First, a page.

Review: Justice League #23

[Editor’s note: This review may contain spoilers.]

Writer: Tom DeFalco
Artist: Tom Derenick, Tony Kordos, Andy Owens, Trevor Scott, & Batt

Reviewed By: Derek McNeil



Green Lantern Jessica Cruz, Wonder Woman, and Batman are in the middle eastern nation of Nomalia fighting a new foe called The Black Shield. He is somewhat illogically trying to end terrorism by practising it on the innocent citizens of the countries where terrorists originate.

The Black shield has an impregnable shield that prevents him from suffering harm, but it can also return any force hurled against it. When Jessica attacks him, her reflected attack propels her into a building, where she almost hits a little girl. The girl is safe but Jessica is shaken by the possibility that the girl could have been killed due to her carelessness.


The Black Shield launches a missile that Jessica stops from unleashing a payload of deadly gas. The villain escapes, but a number of his henchmen are captured.

Returning to the Watchtower satellite, they have Cyborg analyze the gas. Jessica is having trouble dealing with her fear of accidentally harming civilians, but Wonder Woman and Batman try to convince her that one accidental death would still be better than the alternative of the many others who would have died if they hadn’t intervened.

Batman and Wonder Woman then interrogate the prisoners to discover the next target on The Black Shield’s agenda – the nation of Bialya.

Jessica does better in the next battle and manages to capture and incapacitate The Black Shield. However, this time he has nearly a dozen missiles instead of one. Can Jessica overcome her fear and stop them all?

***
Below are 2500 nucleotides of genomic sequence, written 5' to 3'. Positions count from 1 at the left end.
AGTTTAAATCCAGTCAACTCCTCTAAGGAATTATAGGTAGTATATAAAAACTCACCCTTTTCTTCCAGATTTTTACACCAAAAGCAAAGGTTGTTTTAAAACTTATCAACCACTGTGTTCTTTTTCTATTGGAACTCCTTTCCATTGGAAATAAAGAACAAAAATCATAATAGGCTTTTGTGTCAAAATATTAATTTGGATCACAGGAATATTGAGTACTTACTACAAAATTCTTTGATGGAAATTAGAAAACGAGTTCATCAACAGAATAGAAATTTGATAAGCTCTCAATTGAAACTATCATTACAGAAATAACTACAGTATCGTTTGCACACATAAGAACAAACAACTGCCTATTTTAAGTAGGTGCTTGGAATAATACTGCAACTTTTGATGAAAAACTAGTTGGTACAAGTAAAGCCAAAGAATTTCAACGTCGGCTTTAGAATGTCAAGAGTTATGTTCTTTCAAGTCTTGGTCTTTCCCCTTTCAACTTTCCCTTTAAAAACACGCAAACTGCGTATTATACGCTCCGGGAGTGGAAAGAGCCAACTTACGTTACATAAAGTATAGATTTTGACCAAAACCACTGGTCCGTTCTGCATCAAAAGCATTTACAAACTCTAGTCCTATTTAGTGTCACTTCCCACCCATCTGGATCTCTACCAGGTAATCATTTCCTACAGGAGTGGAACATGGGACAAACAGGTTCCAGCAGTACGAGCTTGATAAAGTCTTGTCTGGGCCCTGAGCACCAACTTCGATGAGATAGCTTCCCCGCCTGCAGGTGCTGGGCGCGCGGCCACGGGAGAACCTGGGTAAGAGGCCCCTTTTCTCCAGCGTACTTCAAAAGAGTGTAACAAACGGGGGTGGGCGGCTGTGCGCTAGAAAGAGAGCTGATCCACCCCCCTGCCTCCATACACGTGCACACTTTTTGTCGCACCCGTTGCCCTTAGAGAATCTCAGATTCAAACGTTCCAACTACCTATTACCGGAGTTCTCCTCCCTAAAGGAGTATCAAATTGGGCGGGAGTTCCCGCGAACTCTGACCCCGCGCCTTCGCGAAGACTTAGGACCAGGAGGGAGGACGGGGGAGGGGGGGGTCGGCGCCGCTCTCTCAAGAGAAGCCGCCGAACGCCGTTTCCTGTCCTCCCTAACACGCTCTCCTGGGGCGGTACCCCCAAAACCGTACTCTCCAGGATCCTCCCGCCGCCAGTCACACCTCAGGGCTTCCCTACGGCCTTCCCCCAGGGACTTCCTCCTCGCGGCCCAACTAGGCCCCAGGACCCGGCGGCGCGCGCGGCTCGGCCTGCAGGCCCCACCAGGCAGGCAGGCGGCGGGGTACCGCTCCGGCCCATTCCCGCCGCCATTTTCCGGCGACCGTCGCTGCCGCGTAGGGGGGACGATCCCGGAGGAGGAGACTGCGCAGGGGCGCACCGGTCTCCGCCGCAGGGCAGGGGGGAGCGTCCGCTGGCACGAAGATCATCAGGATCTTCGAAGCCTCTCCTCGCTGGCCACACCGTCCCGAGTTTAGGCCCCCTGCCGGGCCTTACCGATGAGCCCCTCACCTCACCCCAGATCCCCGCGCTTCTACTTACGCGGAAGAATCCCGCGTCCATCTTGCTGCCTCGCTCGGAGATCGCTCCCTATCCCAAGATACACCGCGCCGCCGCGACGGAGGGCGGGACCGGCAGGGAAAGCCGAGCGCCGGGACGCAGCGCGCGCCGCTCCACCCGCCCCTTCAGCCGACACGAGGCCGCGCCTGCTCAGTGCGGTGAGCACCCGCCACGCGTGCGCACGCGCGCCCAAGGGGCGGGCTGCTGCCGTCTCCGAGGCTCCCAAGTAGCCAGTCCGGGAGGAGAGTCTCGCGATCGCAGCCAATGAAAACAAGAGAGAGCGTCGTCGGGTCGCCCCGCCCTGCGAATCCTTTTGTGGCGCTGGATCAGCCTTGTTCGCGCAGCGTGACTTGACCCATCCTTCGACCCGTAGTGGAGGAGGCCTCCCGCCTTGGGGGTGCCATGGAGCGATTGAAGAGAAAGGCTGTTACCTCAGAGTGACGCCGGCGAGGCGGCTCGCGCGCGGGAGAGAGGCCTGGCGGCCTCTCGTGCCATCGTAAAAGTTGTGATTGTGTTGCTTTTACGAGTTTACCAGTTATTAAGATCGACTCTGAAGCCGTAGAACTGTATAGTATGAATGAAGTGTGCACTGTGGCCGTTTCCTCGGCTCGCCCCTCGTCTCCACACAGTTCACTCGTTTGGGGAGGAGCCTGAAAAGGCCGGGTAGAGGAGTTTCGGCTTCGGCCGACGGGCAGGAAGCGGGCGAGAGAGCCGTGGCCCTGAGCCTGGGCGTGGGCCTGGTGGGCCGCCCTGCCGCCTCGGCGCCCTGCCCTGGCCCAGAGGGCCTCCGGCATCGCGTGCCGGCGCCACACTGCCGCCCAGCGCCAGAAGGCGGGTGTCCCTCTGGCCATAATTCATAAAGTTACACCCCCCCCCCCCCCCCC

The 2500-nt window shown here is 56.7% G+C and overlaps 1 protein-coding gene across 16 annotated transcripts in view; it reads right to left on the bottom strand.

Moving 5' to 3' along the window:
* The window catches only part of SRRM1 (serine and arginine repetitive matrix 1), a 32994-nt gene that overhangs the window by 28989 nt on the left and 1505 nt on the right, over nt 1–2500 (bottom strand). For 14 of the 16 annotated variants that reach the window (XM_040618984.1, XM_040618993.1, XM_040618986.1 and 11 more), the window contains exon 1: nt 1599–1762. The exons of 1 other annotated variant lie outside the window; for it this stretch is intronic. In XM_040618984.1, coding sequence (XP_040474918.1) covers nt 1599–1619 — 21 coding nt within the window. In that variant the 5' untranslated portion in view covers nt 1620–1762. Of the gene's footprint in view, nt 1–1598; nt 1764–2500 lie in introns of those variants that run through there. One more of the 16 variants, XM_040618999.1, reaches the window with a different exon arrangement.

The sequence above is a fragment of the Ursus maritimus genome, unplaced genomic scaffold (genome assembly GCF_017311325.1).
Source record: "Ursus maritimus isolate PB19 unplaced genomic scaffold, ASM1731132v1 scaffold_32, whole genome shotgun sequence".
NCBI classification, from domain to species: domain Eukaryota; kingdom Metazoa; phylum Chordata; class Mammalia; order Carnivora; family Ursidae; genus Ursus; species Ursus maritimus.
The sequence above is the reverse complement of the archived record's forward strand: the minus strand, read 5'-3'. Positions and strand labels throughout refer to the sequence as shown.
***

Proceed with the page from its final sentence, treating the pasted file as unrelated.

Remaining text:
Given the recent interest in female superheroes due to the Wonder Woman movie, it is great to see DC bringing the women of the Justice League to the forefront of the story. Even Batman, who usually is one of the leads roles is taking a back seat to Jessica, who is the star of this story.

However, Batman is used to good effect in the story. The central theme is fear, and what Leaguer is more familiar with fear than Batman. As Jessica puts it, Batman uses fear as a tool.

But unknown to Jessica, Batman is also motivated by fear. There is a great character moment where Jessica asks “Can you even imagine what it is to experience such terror? To feel so weak and helpless?”

To which Batman simply says, “Yes. I can,” and walks away.

Jessica is gradually dealing with her fears, and she is now starting to show that she is capable of being a great Green Lantern. She really seems to be maturing into her role as a Leaguer.



I possibly could quibble about the absence of all the other members of the team who don’t even put in an appearance this issue. Cyborg is the only other member in the story, and only appears just briefly. Aquaman only appears in a bonus preview of Aquaman #25, which is unrelated to the main story.

However, I am finding that the recent focus on smaller subgroups of the League is working to give illuminate the relationships between the various members. However, I hope we get to see the entire team in action together again soon.



Like last issue, there seems to be a positivity to the team that has been missing for while. Justice League by rights should be one of DC’s best titles, and the last few issues indicate to me that it is quickly working its way back to that status.

Derek McNeil

I have been an avid reader of DC Comics since the early 70s. My earliest exposure was to Batman and Superman comics, Batman (Adam West) reruns, and watching the Super-Friends every Saturday morning.